The manufacturer of an innovative form of a ‘snap-in’ fitting used in shop displays has triumphed in a patent infringement claim against two trade rivals. The fitting’s design was neither obvious nor lacking in inventive steps and the patent protecting it was valid and enforceable, the Patents County Court ruled.
The fitting, made from a resilient metal such as aluminium, was designed to snap into slat-walls used by shop-fitters in the creation of retail displays. The makers of two rival fittings (the defendants) denied infringement and submitted that the patent was invalid and should be revoked.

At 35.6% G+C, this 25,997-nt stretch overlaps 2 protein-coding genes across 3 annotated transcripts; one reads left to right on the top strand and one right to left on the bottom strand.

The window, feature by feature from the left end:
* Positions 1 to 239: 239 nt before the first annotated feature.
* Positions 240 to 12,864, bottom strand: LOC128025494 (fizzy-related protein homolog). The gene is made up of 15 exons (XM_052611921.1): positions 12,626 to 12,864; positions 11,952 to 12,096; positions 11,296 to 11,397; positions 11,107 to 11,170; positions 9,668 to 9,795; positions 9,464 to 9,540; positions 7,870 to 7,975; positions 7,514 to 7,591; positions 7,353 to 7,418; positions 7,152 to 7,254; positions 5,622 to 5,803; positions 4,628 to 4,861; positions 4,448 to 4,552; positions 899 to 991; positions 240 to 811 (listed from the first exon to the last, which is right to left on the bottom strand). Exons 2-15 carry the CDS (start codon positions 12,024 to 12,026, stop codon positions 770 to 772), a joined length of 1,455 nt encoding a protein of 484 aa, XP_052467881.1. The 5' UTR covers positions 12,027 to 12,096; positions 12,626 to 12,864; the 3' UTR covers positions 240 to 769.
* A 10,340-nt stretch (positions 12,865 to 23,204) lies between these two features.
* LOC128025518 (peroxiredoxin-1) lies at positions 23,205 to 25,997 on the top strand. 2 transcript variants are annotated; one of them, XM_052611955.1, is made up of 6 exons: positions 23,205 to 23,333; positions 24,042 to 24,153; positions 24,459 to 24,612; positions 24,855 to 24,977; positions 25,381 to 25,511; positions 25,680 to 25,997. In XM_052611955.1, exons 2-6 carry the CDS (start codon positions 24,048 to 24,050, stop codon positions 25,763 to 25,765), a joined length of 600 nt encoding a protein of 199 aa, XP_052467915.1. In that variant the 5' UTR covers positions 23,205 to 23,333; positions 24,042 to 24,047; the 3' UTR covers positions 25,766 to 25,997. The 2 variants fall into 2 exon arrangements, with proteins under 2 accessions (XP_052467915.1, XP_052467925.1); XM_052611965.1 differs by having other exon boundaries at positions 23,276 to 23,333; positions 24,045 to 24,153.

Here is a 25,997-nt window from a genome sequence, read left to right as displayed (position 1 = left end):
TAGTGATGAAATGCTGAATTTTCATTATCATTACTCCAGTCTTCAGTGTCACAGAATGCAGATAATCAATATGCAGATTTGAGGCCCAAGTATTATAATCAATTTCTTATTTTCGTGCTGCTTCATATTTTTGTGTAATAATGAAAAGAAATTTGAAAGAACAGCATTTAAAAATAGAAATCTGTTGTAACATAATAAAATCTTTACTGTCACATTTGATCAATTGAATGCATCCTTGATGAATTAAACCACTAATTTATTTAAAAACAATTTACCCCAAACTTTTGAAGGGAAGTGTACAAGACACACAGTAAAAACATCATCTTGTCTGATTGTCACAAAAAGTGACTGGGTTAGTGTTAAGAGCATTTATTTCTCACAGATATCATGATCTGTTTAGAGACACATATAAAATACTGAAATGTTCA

Ruling in favour of the claimant manufacturer, the court rejected the defendants’ plea that the fitting’s design was obvious to a person skilled in the art and fell within common general knowledge in the shop-fitting industry.
Finding the patent valid and ruling that it had been infringed by both rival products, the court noted that the fitting’s design incorporated the necessary inventive steps for validity and was not obvious when viewed in the context of prior relevant art.